“The charm of its haunts and the beauty of its plumage combine to render the prothonotary warbler among the most attractive members of the family.”—Frank Chapman, ornithologist, 1907
Many nature photographers have locations or subjects that have been a desire or challenge to photograph. It may take years—sometimes, a lifetime—for a photographer to achieve a certain photographic goal. Indeed, it may never happen. The charm is that the photographer never gives up.
For years I wanted to photograph the prothonotary warbler, a beautiful yellow and orange warbler of the bottomland wetlands and cypress swamps. In the spring of 2013, that goal became a reality. It was a matter of being a naturalist first and photographer second. Knowing about the subject and using my skills at anticipating a moment and chasing one all played a part. Steadfast determination and persistence had something to do with it as well.
I read about the natural history of the prothonotary, the only warbler of the eastern United States that nests in tree cavities. I knew the bald cypress swamps on Maryland’s eastern shore were its prime habitat, but finding just the right location took a bit of investigation. I prefer not to be surrounded by hordes of other photographers, so I looked for a location off the beaten path. I found my “prothonotary” spot through a recommendation from a fellow birder, and I spent one glorious spring day in Maryland’s primeval cypress swamps bordering the dark-stained waters of the Pocomoke River.
The morning started with thick fog, but soon the skies cleared and the swamp filled with the songs from a host of warblers, vireos and tanagers. The swamp was festooned with soft emerald-green colors of the emerging leaves of sweet gum, red maple and tupelo. Beds of pink lady’s slippers decorated the forest floor. Thick labyrinths of greenbrier and poison ivy provided just enough of a challenge for me as I hiked with a 600mm telephoto lens with a Fresnel flash system on a very heavy tripod.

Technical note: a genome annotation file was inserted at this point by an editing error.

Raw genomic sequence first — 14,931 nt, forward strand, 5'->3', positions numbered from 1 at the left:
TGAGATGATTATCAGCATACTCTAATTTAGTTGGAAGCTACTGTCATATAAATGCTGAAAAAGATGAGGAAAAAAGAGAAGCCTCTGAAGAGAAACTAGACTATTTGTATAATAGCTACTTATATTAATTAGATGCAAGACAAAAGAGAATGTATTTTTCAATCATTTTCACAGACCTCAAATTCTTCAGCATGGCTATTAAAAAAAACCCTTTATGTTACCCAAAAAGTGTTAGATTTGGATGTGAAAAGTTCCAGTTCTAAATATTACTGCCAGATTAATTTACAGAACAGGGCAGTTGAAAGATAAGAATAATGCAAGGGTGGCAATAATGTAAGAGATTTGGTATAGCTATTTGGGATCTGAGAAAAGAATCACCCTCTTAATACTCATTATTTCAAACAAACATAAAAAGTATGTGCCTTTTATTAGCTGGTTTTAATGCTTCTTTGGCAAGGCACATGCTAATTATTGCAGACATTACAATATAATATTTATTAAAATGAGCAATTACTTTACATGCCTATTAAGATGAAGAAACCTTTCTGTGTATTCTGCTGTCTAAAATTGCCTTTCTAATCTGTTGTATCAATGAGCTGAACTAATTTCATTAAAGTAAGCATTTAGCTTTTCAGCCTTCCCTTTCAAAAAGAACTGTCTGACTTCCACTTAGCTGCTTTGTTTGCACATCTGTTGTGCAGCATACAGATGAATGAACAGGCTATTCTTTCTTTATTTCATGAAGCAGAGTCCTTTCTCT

I recognized the song of the prothonotary warbler—a constant sweet, sweet, sweet, sweet, sweet cadence—and located a singing male and his mate. The warblers were tolerant of me as they searched for insects in the tree canopy and along the lower shrubs. I was even able to use an 80-400mm lens to capture images as the pair posed right next to me.
When the warblers flew to another area of the swamp, I stayed put and waited, knowing they would return later to start their feeding circuit all over again. With the exception of the short time it took to hike back to my car to have lunch, I remained in that one spot from sunrise to sunset.
As the light faded at day’s end, I reluctantly said my goodbyes to my newfound feathered friends. Capturing their images wasn’t just another feather for my photographic cap, but also a memory of a wonderful day in a wonderful location with a wonderful member of the bird family.
A past NANPA president, Jim Clark is the nature photography instructor for the Chincoteague Bay Field Station, Wallops Island, Virginia, and a contributing editor for Outdoor Photographer magazine. Jim currently serves as photographer-in-residence at the Banshee Reeks Nature Preserve near his home in Leesburg, Virginia. The author/photographer of six books, Jim is particularly proud of two children’s books he did with his son, Carson. Jim was also a major contributor to the book, Coal Country. Visit Jim’s website at www.jimclarkphoto.com, blog at www.jimclarkphoto.wordpress.com or like him on Facebook.